|1 Kars Eyalet salname,2 Russian Empire Census results in Kars Oblast, 3 First Turkish census concerning mother tongue in Kars Province (including Ardahan Province),|
4 Does not include 384 Tatars,5 Includes Ardahan Province6 Includes Zazas and Yezidis.
Kars province is divided into 8 districts (ilçe), each named after the administrative center of the district:
There are 383 villages in Kars.
Kars has a wealth of wildlife that is being documented by the Kars-Igdir Biodiversity Project run by the KuzeyDoga Society. The project has recorded 323 of Turkey's 468 bird species in the region. At least 223 of these occur at Lake Kuyucuk, that is the most important wetland in the region. Sarikamis Forests in the south harbor Indian wolves, Syrian brown bear, Caucasian lynx and other animals, and Aras (Araxes) River wetlands comprise a key stop-over site for many migrating birds. Aras River Bird Research and Education Center at Yukari Ciyrikli village has recorded 228 bird species at this single location alone.
The economy of Kars Province is dominated by agriculture, livestock breeding and forestry. 85% of the active population in Kars Province are farmers or herders. 60% of the gross domestic income is received from those sectors. Industry, tourism and commerce is developing.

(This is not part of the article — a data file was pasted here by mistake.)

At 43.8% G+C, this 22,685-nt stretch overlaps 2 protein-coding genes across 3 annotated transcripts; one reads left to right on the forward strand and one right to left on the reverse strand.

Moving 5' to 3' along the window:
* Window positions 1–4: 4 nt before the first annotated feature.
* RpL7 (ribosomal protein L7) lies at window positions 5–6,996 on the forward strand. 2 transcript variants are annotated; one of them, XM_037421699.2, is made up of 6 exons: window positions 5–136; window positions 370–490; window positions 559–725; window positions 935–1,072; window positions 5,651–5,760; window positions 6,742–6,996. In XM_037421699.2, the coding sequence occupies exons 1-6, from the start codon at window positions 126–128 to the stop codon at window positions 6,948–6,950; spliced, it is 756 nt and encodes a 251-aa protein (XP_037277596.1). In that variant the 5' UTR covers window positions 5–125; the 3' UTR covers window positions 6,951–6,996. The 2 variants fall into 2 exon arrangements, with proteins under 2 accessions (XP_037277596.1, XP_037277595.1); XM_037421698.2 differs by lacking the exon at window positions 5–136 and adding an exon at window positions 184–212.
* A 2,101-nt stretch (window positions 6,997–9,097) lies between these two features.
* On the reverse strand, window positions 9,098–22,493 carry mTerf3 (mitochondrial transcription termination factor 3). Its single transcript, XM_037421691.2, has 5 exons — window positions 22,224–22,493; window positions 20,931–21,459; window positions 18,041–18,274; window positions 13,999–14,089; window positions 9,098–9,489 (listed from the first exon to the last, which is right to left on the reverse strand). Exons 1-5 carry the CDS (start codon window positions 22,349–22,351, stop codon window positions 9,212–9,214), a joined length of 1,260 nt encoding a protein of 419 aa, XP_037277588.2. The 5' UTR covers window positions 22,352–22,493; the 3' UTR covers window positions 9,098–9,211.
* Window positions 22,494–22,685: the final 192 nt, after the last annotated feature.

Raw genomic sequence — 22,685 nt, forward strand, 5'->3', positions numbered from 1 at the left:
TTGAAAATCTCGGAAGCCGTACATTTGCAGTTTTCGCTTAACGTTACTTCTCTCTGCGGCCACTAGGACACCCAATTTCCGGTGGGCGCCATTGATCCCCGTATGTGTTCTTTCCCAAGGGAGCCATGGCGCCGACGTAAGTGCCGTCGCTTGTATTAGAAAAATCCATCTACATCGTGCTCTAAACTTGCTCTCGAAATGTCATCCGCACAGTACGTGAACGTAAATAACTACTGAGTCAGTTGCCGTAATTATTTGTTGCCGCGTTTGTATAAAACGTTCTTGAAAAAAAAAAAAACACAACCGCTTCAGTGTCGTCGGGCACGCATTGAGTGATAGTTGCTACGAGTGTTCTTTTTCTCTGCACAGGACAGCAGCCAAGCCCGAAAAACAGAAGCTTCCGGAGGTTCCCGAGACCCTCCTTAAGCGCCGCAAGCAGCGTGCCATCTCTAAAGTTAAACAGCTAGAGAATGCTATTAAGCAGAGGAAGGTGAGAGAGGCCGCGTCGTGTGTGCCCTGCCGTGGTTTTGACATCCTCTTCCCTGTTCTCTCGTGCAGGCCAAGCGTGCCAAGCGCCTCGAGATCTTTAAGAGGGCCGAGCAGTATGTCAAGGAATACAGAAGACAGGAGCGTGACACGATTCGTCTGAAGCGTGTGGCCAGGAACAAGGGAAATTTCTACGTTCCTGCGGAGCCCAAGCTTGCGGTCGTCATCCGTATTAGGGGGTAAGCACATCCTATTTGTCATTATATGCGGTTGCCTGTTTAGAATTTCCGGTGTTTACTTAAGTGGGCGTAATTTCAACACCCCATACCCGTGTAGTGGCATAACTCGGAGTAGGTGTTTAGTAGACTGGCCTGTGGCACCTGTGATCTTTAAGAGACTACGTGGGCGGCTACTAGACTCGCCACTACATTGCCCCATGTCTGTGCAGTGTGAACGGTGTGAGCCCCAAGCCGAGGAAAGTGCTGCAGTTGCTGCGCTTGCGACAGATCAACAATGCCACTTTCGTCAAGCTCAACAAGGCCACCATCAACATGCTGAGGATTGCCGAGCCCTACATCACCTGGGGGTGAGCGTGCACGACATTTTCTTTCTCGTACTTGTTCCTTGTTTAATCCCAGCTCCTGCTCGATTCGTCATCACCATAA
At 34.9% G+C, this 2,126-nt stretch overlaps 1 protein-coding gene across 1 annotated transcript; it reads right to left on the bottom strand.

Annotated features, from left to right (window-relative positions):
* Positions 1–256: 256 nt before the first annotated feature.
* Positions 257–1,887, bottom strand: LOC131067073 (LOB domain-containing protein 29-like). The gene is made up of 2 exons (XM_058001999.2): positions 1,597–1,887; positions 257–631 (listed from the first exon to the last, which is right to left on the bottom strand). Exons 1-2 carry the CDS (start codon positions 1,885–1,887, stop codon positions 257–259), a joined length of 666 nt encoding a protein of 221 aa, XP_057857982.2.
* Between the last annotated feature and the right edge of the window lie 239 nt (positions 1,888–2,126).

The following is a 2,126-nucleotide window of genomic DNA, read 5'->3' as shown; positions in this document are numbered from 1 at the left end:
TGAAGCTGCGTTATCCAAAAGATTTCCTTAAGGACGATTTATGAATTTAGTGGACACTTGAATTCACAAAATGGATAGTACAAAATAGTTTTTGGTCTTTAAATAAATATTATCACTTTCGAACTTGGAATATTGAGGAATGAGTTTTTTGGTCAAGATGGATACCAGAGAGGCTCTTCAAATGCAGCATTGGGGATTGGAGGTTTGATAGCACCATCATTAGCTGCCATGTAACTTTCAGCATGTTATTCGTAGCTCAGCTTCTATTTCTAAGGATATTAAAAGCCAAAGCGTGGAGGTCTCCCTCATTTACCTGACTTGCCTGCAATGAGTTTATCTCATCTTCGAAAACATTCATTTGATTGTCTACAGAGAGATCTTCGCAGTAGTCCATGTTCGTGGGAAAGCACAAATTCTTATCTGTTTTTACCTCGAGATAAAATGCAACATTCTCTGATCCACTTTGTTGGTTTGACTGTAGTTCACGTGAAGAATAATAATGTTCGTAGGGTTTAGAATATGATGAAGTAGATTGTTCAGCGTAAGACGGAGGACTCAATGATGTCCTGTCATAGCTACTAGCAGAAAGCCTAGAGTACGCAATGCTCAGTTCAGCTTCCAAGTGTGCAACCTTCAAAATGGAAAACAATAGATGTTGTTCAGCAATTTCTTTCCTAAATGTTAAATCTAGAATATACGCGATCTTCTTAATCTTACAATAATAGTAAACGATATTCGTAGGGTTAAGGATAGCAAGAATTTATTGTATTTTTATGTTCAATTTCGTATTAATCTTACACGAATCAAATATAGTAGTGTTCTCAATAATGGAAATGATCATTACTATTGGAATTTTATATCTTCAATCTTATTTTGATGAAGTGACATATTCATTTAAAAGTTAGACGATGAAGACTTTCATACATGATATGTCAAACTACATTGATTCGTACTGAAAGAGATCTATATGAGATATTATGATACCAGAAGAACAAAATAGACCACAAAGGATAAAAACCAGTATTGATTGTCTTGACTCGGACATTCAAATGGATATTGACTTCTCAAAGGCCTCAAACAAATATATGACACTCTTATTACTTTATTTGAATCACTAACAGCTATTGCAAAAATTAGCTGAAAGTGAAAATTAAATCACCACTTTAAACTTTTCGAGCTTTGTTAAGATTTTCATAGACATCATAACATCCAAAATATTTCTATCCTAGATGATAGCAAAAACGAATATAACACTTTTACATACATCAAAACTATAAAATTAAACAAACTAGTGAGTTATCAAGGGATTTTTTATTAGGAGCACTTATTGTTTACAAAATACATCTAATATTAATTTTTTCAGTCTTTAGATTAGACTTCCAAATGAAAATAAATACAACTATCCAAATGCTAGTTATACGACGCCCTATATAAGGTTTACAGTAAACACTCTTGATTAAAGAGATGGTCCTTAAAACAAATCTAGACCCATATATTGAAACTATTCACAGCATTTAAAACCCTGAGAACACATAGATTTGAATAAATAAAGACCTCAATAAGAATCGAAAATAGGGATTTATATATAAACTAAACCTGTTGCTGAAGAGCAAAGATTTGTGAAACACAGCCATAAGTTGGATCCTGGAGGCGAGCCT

The climate limits the cultivation of plants in the region. In Kağızman and Tuzluca, cotton, sugar beet, beans and vetches are grown. Vegetable gardening and orchards are not very developed. Wheat, barley, cotton and in small quantity tobacco are grown in the province.
Livestock breeding in the region is more important than agriculture. Grassland, meadows and the rich vegetation led to the development of livestock breeding. The grassland and meadows, which make out 70% of the area of Kars Province, are capable of providing at least ten times of the current livestock potential's breeding. Kars is the biggest cattle breeding province in Turkey, and is the center of livestock trade. Efforts are being made to increase goose breeding, which is very special to Kars region. Aside its meat taking a special place in the Kars cuisine, goose liver and down feather started already to be exported to Europe.
Kars Province is not abundant with woods although the region is favorable for forests. Only 4% of the province area is covered with woods. Scots Pine, spruce and alder are the tree species most found in the woods of Kars. Around 15,000 m3 (530,000 cu ft) timber is produced by logging in forestry.
Main industrial plants in Kars are of meat processing, livestock feed processing, gristmill, yarn, tannery, footwear, cement and brick factories.
Kars was also the setting for the popular novel Snow by Orhan Pamuk. The Siege of Kars, 1855 is a book published by The Stationery Office, 2000, and is an account of its defence and capitulation as reported by one General Williams, one of many British officers lent to the Turkish army to lead garrisons and train regiments in the war against Russia.